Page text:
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CYS Investments, Inc. (NYSE:CYS)

Q1 2014 Earnings Conference Call

April 22, 2014, 9:00 AM ET

Executives

Rick Cleary - Chief Operating Officer

Kevin Grant - Chairman, President and Chief Executive Officer

Frances Spark - Chief Financial Officer

Bill Shean - Managing Director

Analysts

Steve DeLaney - JMP Securities

Mark DeVries - Barclays

Ken Bruce - Bank of America Merrill Lynch

Dan Altscher - FBR

Aaron Saganovich - Evercore

Douglas Harter - Credit Suisse

Joel Houck - Wells Fargo

Jackie Earle - Compass Point

Merrill Ross - Wunderlich Securities

Michael Widner - KBW

Operator

Good morning and welcome to the CYS Investments Incorporated 2014 first quarter earnings conference call. During management's presentation, your line will be in a listen-only mode. At the conclusion of management's remarks, there will be a question-and-answer session. I will provide you with instructions to enter the Q&A queue after management's comments.

For opening remarks and introductions, I will now turn the call over to Rick Cleary, CYS Chief Operating Officer. Please go ahead, Mr. Cleary.

Rick Cleary

Thank you. Good morning and welcome to CYS 2014 first quarter earnings conference call. Today's call is being recorded and access to the recording of the call will be available on the company's website at www.cysinv.com beginning at 3 PM Eastern Time this afternoon.

Please be reminded that certain information presented and certain statements made during this morning's presentation with respect to future financial or business performance, strategies or expectations may constitute forward-looking statements within the meaning of the Private Securities Litigation Reform Act of 1995. Forward-looking statements indicate or are based on management's beliefs, assumptions and expectations of the company's future performance taking into account information currently in the company's possession. Beliefs, assumptions and expectations are subject to change, risk and uncertainty as a result of possible events or factors, not all of which are known to management or within management's control. If management's underlying beliefs, assumptions and expectations prove incorrect or change, then the company's performance and its business, financial condition, liquidity and results of operation may vary materially from those expressed, anticipated or contemplated in any of their forward-looking statements. In any event, actual results may differ.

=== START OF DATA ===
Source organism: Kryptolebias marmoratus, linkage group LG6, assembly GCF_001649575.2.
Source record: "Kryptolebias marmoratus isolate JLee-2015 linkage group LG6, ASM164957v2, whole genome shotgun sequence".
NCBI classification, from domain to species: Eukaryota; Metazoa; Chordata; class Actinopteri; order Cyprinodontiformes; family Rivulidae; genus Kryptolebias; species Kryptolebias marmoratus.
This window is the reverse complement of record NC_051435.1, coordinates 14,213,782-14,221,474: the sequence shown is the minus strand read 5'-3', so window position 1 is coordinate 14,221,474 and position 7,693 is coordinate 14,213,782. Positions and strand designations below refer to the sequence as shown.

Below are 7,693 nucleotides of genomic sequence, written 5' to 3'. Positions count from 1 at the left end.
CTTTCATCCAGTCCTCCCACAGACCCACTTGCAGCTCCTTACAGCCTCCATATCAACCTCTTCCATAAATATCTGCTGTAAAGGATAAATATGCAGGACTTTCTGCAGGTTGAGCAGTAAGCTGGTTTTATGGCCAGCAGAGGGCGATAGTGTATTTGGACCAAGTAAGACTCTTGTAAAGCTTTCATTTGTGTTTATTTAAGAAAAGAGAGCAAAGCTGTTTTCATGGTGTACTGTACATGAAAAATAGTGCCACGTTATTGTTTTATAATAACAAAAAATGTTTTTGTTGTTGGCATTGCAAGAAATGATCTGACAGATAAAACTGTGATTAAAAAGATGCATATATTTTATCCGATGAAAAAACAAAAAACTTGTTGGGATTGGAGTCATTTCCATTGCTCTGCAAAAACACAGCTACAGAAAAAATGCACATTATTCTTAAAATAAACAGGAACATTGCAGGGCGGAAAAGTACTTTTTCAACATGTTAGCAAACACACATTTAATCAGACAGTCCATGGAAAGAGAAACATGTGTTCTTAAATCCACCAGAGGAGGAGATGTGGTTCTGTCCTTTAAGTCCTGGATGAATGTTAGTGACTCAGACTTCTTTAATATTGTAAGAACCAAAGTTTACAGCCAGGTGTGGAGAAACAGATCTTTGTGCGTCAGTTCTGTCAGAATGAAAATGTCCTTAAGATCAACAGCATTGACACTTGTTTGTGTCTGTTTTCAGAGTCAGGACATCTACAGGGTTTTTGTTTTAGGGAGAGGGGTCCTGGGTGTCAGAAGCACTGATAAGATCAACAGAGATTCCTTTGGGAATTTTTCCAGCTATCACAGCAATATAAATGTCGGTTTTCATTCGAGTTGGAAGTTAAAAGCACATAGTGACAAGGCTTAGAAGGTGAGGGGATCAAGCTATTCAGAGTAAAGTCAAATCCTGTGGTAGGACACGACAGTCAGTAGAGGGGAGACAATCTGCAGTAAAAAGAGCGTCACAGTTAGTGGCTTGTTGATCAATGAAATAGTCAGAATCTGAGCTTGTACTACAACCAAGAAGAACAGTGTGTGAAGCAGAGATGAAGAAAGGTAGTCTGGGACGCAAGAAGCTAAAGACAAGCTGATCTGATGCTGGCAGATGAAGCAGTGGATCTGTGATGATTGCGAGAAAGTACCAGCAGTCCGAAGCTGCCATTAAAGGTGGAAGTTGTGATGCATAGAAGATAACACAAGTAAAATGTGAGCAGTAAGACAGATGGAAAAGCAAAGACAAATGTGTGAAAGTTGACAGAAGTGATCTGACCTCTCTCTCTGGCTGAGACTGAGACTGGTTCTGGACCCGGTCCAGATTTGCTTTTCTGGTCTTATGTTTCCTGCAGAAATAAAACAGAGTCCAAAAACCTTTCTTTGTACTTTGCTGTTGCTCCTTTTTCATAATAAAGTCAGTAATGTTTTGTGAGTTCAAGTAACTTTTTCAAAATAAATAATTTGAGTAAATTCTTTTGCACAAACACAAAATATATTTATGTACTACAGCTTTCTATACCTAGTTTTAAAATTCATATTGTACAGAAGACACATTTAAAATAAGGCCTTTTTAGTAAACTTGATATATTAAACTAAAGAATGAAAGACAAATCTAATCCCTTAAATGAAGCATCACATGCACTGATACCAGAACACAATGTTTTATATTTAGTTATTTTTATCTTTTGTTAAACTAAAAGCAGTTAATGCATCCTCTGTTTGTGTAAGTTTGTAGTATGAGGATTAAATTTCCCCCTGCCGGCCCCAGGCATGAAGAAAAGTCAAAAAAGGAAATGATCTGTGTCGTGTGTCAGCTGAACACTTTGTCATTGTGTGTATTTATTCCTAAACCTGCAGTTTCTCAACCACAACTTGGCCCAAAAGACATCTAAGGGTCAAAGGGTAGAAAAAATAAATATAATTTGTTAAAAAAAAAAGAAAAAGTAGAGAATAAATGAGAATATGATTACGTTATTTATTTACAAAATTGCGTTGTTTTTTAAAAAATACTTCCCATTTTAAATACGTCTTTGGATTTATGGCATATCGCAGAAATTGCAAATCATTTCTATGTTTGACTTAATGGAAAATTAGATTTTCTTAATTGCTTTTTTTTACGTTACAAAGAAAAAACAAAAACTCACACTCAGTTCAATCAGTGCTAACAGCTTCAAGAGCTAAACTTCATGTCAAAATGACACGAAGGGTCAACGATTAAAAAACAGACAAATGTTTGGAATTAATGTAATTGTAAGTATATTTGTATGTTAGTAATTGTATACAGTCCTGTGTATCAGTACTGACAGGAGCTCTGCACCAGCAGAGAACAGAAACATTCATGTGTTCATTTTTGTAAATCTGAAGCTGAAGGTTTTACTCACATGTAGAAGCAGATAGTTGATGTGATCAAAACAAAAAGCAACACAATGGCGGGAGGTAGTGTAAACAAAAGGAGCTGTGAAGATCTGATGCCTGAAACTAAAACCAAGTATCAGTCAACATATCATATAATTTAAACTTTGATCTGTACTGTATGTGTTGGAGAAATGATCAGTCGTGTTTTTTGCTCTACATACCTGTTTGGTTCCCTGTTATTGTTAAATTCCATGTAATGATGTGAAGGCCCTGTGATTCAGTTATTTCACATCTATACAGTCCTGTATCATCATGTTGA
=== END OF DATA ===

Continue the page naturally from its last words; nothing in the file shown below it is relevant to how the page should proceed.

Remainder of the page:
You are invited to refer to the forward-looking statement disclaimer contained in the company's Annual Report on Form 10-K and quarterly reports on Form 10-Q filed with the SEC, which provide a description of some of the factors that could have a material impact on the company's performance and could cause actual results to differ from those that may be expressed in forward-looking statements.

Also, please note that the content of this conference call contains time-sensitive information that is accurate only as of today, Tuesday, April 22, 2014. The company does not intend to and undertakes no duty to update the information to reflect future events or circumstances. To better understand our results, it'd be helpful to have available the press release that we issued last night. As in past releases, the earnings release includes information regarding non-GAAP financial measures including reconciliation of those measures to GAAP measures, which may be discussed on the call.

And now I'd like to turn the call over to our CEO, Kevin Grant.

Kevin Grant

Thank you, Rick. Good morning and welcome everybody to our 2014 first quarter earnings conference call. As usual, joining Rick and myself this morning are our CFO, Frances Spark, and Bill Shean from our investment team. We look forward to your questions.

The Agency mortgage securities rallied through the first quarter of 2014 and the 10 year U.S. Treasury seemed to find a stable equilibrium of around 275 basis points or 250 basis points above the Fed Funds target rate. This yield curve steepness is very consistent with the past 40 years or so of history. When the market senses a tightening by the Fed on the horizon even if it's 12 months or 18 months out, the 10 year Treasury often finds equilibrium at plus-250 basis points to plus-300 basis points level above the Fed Funds target rate.

The Agency mortgage market had an especially strong first quarter, following the rise in rates nearly a year ago now. Refi activity fell sharply. The very narrow credit box defined by the QM rules worked to greatly diminish mortgage origination. The drop in gross mortgage supply from these two factors coupled with the Fed appetite over the past several months has kept mortgage-backed securities prices quite firm.